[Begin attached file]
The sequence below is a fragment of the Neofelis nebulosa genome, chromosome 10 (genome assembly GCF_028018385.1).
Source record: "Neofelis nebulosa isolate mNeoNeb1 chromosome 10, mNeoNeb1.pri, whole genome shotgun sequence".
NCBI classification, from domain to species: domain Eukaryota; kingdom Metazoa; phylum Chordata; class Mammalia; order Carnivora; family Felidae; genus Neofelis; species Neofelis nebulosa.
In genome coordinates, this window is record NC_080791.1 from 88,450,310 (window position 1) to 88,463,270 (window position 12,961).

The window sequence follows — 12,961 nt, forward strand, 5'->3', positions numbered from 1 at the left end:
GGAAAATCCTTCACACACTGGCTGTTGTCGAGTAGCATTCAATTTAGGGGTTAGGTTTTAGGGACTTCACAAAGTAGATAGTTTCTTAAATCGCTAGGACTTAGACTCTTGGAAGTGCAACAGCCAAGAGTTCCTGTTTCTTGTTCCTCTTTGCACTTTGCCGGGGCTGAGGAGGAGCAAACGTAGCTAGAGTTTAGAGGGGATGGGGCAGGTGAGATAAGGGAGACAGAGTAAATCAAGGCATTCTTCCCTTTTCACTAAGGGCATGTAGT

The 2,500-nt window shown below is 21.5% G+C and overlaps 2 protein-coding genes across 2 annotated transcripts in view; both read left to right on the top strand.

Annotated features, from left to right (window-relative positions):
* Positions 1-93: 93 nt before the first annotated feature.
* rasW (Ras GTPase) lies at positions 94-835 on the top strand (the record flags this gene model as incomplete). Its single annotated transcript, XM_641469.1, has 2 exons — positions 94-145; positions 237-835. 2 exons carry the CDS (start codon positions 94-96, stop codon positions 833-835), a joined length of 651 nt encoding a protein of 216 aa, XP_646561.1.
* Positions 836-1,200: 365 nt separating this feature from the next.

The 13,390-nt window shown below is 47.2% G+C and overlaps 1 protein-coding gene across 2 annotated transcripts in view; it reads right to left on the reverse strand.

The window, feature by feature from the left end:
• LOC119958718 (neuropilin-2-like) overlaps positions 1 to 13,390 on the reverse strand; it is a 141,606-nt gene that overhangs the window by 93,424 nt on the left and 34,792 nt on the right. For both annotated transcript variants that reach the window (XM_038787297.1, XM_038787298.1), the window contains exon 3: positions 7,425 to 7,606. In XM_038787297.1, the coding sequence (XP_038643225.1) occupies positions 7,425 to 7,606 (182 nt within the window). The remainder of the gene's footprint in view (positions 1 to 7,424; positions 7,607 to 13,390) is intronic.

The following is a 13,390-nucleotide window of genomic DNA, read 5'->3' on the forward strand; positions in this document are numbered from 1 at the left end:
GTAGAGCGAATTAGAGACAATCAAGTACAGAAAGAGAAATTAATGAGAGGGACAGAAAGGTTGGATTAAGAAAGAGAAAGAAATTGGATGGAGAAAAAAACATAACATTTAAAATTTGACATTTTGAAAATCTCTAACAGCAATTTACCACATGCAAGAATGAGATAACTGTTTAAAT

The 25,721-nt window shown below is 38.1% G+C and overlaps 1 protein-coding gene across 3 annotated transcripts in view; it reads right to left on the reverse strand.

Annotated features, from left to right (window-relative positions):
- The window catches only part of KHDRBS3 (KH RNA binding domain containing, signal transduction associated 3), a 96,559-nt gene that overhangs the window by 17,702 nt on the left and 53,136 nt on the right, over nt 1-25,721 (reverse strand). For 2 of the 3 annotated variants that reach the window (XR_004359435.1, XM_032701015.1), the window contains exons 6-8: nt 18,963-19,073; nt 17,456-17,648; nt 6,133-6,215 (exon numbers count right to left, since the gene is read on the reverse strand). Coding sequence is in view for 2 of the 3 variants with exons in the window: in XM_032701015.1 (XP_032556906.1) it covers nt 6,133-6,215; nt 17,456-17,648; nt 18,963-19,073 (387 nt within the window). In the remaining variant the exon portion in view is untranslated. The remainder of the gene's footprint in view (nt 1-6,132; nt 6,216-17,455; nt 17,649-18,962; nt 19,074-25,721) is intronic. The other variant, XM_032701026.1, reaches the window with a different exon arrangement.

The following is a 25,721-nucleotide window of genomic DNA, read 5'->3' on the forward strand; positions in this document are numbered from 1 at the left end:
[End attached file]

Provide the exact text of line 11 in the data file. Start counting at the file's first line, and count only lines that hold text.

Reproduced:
* Positions 836-1,200: 365 nt separating this feature from the next.